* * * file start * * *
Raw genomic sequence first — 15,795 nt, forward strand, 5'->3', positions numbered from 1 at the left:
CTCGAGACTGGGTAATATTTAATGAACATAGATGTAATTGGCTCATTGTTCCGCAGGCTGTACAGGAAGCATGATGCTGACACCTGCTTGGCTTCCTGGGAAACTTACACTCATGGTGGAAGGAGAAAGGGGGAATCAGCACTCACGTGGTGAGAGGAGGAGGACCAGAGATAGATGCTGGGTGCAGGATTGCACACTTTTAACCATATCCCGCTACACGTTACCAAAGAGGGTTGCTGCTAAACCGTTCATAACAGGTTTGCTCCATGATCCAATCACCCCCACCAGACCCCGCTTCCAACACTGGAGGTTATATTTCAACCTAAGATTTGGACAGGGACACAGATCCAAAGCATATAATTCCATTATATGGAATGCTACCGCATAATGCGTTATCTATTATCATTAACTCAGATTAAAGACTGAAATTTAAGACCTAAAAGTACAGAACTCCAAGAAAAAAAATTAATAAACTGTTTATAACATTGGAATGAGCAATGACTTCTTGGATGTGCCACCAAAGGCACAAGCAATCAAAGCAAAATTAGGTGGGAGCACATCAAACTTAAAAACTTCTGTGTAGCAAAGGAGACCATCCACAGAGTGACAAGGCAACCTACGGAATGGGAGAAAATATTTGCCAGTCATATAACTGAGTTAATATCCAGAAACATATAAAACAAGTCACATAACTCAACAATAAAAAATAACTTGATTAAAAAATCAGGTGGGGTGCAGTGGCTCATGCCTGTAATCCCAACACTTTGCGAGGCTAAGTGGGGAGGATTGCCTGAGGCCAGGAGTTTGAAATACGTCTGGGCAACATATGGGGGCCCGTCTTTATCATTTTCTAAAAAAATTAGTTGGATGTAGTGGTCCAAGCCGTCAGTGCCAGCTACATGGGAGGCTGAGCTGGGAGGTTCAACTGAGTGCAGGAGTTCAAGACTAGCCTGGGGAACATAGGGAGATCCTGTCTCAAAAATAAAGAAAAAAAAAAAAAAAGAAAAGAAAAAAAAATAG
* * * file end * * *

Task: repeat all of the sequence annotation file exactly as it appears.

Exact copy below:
Raw genomic sequence first — 15,795 nt, forward strand, 5'->3', positions numbered from 1 at the left:
CTCGAGACTGGGTAATATTTAATGAACATAGATGTAATTGGCTCATTGTTCCGCAGGCTGTACAGGAAGCATGATGCTGACACCTGCTTGGCTTCCTGGGAAACTTACACTCATGGTGGAAGGAGAAAGGGGGAATCAGCACTCACGTGGTGAGAGGAGGAGGACCAGAGATAGATGCTGGGTGCAGGATTGCACACTTTTAACCATATCCCGCTACACGTTACCAAAGAGGGTTGCTGCTAAACCGTTCATAACAGGTTTGCTCCATGATCCAATCACCCCCACCAGACCCCGCTTCCAACACTGGAGGTTATATTTCAACCTAAGATTTGGACAGGGACACAGATCCAAAGCATATAATTCCATTATATGGAATGCTACCGCATAATGCGTTATCTATTATCATTAACTCAGATTAAAGACTGAAATTTAAGACCTAAAAGTACAGAACTCCAAGAAAAAAAATTAATAAACTGTTTATAACATTGGAATGAGCAATGACTTCTTGGATGTGCCACCAAAGGCACAAGCAATCAAAGCAAAATTAGGTGGGAGCACATCAAACTTAAAAACTTCTGTGTAGCAAAGGAGACCATCCACAGAGTGACAAGGCAACCTACGGAATGGGAGAAAATATTTGCCAGTCATATAACTGAGTTAATATCCAGAAACATATAAAACAAGTCACATAACTCAACAATAAAAAATAACTTGATTAAAAAATCAGGTGGGGTGCAGTGGCTCATGCCTGTAATCCCAACACTTTGCGAGGCTAAGTGGGGAGGATTGCCTGAGGCCAGGAGTTTGAAATACGTCTGGGCAACATATGGGGGCCCGTCTTTATCATTTTCTAAAAAAATTAGTTGGATGTAGTGGTCCAAGCCGTCAGTGCCAGCTACATGGGAGGCTGAGCTGGGAGGTTCAACTGAGTGCAGGAGTTCAAGACTAGCCTGGGGAACATAGGGAGATCCTGTCTCAAAAATAAAGAAAAAAAAAAAAAAAGAAAAGAAAAAAAAATAG